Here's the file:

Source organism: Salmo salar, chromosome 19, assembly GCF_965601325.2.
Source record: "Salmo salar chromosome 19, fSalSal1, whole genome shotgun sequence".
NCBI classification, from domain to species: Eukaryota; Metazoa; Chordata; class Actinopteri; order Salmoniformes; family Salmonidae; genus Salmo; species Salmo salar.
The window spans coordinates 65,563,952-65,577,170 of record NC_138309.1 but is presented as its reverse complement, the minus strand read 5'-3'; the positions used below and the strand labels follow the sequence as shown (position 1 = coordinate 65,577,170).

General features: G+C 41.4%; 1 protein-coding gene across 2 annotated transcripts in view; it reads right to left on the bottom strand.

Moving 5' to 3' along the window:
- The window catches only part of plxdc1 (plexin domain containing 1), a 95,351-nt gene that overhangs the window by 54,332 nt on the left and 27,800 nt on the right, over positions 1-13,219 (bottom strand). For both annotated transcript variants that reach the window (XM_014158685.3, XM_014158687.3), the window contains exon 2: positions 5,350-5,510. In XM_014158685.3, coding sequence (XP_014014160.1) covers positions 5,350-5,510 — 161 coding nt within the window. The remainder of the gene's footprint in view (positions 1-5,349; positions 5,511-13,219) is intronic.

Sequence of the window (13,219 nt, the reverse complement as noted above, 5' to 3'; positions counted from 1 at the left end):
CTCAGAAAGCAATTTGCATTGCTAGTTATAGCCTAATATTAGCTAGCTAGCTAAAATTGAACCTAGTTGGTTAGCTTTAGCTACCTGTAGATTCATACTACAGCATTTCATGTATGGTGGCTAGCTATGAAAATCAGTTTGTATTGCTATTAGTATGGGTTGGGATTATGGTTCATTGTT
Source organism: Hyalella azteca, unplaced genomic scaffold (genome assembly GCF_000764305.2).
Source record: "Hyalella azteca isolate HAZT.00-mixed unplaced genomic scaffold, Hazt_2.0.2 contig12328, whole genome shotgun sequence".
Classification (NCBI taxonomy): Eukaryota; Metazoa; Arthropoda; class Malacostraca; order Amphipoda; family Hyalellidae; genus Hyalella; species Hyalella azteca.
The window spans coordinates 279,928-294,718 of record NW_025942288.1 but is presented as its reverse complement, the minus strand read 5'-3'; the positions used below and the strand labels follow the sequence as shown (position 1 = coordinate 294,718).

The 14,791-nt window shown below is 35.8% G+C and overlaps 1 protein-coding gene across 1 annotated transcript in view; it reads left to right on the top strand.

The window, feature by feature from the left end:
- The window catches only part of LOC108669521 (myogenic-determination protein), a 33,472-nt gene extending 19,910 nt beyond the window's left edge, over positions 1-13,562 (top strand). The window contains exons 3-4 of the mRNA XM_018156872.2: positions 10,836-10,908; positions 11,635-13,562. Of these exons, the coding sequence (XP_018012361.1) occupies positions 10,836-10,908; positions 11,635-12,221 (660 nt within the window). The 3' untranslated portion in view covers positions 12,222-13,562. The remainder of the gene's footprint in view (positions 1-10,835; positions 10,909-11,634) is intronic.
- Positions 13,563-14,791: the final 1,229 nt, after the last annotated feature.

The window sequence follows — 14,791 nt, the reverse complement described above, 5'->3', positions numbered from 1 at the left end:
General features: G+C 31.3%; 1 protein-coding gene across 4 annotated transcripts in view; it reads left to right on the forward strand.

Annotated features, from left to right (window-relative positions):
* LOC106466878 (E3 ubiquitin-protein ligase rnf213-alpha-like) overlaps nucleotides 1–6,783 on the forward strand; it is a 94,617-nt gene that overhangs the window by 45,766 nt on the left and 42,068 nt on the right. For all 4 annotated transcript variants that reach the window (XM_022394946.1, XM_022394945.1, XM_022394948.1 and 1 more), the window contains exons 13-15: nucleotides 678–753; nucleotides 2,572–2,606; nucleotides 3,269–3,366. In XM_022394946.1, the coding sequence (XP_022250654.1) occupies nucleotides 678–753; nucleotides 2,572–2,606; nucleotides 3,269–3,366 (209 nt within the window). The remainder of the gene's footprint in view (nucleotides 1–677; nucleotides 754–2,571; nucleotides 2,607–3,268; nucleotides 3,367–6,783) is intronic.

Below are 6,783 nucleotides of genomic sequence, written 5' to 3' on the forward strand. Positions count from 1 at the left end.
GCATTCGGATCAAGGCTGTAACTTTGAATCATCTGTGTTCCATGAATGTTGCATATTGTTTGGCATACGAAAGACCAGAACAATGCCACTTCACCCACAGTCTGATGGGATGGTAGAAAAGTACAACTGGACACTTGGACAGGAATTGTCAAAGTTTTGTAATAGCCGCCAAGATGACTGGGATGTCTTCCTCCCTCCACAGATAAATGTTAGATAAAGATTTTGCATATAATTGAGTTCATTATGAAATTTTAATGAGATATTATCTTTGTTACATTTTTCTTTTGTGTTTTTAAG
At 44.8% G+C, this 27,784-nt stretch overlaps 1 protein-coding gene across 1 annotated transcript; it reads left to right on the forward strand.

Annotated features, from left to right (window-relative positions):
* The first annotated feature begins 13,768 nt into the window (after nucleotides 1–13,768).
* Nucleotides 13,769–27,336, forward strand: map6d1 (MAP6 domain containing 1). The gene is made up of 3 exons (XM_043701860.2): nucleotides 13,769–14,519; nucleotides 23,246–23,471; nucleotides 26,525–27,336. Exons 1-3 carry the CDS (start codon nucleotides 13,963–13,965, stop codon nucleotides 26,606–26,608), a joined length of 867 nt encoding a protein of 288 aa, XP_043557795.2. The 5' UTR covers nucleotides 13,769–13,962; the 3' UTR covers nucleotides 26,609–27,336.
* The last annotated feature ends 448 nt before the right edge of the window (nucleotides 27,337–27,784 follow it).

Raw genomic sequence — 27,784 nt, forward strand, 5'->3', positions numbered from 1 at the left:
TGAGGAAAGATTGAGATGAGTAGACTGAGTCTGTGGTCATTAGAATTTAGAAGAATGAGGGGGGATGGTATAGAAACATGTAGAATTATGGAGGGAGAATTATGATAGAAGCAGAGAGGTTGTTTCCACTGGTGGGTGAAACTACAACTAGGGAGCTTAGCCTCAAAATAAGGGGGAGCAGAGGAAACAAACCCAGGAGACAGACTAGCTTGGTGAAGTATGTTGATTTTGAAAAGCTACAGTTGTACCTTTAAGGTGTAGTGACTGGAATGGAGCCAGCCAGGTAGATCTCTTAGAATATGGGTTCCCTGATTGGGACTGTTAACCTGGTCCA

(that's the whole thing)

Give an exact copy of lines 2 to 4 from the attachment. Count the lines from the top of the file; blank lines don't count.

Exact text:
Source record: "Salmo salar chromosome 19, fSalSal1, whole genome shotgun sequence".
NCBI classification, from domain to species: Eukaryota; Metazoa; Chordata; class Actinopteri; order Salmoniformes; family Salmonidae; genus Salmo; species Salmo salar.
The window spans coordinates 65,563,952-65,577,170 of record NC_138309.1 but is presented as its reverse complement, the minus strand read 5'-3'; the positions used below and the strand labels follow the sequence as shown (position 1 = coordinate 65,577,170).